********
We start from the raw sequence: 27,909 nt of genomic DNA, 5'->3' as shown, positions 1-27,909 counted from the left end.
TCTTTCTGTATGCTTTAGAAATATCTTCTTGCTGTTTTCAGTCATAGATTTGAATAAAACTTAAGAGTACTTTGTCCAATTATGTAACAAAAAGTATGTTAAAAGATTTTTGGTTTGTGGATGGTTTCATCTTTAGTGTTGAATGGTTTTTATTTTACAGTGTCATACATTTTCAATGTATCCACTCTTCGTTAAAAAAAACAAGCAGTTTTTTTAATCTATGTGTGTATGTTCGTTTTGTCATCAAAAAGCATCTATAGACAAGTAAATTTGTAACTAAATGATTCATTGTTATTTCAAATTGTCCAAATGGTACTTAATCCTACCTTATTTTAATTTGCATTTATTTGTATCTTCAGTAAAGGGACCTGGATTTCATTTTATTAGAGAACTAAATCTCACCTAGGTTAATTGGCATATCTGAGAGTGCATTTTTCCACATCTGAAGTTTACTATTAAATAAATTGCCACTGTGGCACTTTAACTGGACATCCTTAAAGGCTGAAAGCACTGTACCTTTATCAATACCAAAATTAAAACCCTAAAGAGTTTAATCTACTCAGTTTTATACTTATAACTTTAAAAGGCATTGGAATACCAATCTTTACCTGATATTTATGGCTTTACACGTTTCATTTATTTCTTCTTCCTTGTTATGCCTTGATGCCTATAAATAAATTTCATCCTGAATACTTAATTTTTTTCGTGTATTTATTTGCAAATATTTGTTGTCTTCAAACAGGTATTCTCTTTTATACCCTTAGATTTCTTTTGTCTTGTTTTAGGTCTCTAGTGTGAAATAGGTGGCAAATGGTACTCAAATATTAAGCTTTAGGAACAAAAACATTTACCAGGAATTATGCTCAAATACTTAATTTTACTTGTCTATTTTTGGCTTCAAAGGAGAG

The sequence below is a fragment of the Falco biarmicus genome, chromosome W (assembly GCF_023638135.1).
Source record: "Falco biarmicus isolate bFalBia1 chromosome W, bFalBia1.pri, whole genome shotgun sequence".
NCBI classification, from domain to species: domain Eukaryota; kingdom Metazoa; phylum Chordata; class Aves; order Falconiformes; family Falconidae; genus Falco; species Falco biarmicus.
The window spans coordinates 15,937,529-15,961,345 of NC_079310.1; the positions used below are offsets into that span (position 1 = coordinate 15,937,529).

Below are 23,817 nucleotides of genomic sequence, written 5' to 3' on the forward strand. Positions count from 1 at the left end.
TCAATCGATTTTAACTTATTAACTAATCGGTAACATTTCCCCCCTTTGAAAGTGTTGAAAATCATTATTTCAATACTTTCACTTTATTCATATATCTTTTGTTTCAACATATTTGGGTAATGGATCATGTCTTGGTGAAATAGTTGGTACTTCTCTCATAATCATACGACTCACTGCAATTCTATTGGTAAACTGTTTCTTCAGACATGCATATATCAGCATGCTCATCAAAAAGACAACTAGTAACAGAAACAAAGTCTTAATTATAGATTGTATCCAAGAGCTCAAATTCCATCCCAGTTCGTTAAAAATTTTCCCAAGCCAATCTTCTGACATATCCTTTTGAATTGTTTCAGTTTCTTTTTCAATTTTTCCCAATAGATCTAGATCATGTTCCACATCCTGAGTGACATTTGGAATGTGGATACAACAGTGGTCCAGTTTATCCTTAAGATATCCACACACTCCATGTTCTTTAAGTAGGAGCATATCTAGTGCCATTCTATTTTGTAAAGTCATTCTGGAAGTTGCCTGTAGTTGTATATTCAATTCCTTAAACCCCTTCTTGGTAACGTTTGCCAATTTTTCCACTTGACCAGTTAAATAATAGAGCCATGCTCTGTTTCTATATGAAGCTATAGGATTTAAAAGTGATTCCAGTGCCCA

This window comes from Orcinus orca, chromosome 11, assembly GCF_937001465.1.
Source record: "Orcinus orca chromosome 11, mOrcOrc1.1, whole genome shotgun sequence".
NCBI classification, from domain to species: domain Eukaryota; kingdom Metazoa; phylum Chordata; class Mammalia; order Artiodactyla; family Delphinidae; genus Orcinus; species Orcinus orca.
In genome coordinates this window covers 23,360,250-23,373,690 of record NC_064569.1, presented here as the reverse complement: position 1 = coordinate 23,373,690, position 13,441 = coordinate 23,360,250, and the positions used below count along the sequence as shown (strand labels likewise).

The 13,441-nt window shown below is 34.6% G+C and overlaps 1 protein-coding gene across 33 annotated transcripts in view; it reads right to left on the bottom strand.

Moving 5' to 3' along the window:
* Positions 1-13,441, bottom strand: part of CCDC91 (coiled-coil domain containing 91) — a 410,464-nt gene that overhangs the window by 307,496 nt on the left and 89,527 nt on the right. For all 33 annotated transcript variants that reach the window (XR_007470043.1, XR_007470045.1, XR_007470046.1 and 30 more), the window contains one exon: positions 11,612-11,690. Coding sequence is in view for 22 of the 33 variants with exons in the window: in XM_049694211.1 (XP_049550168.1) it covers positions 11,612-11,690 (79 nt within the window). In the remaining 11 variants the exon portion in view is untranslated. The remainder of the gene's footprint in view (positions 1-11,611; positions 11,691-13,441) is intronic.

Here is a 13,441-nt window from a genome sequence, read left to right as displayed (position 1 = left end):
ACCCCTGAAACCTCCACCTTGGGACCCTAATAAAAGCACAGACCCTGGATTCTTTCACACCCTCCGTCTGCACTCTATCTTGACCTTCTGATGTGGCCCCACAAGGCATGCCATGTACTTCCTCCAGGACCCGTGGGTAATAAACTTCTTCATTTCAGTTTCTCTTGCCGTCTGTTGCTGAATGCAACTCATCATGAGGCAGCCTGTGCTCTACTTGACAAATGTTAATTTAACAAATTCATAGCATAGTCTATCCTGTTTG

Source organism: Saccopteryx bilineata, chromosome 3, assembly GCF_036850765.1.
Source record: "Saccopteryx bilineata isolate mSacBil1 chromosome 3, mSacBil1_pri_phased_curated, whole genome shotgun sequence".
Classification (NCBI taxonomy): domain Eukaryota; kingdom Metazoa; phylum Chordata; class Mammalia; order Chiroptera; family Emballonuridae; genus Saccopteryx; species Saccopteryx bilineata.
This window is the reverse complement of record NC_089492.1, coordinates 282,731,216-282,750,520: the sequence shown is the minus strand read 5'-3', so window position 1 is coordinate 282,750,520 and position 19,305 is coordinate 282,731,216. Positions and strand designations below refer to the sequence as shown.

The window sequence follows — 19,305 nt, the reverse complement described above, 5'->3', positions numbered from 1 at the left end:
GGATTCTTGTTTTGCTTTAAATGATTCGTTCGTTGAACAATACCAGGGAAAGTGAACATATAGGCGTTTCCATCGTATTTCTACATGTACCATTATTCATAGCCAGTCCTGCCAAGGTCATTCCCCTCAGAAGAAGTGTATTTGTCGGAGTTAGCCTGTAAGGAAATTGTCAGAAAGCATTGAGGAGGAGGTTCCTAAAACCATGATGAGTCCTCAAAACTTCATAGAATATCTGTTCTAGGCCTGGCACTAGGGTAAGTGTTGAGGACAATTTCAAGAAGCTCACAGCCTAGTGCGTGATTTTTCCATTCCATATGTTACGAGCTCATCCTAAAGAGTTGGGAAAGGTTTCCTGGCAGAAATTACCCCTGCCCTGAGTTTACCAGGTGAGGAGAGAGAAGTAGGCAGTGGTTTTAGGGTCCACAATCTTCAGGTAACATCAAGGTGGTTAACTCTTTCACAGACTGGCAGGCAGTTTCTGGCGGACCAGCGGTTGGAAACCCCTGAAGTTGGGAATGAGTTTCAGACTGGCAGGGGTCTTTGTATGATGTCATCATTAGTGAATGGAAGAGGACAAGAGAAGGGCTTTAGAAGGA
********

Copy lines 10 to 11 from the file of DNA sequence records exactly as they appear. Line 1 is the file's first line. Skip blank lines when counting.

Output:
Source record: "Orcinus orca chromosome 11, mOrcOrc1.1, whole genome shotgun sequence".
NCBI classification, from domain to species: domain Eukaryota; kingdom Metazoa; phylum Chordata; class Mammalia; order Artiodactyla; family Delphinidae; genus Orcinus; species Orcinus orca.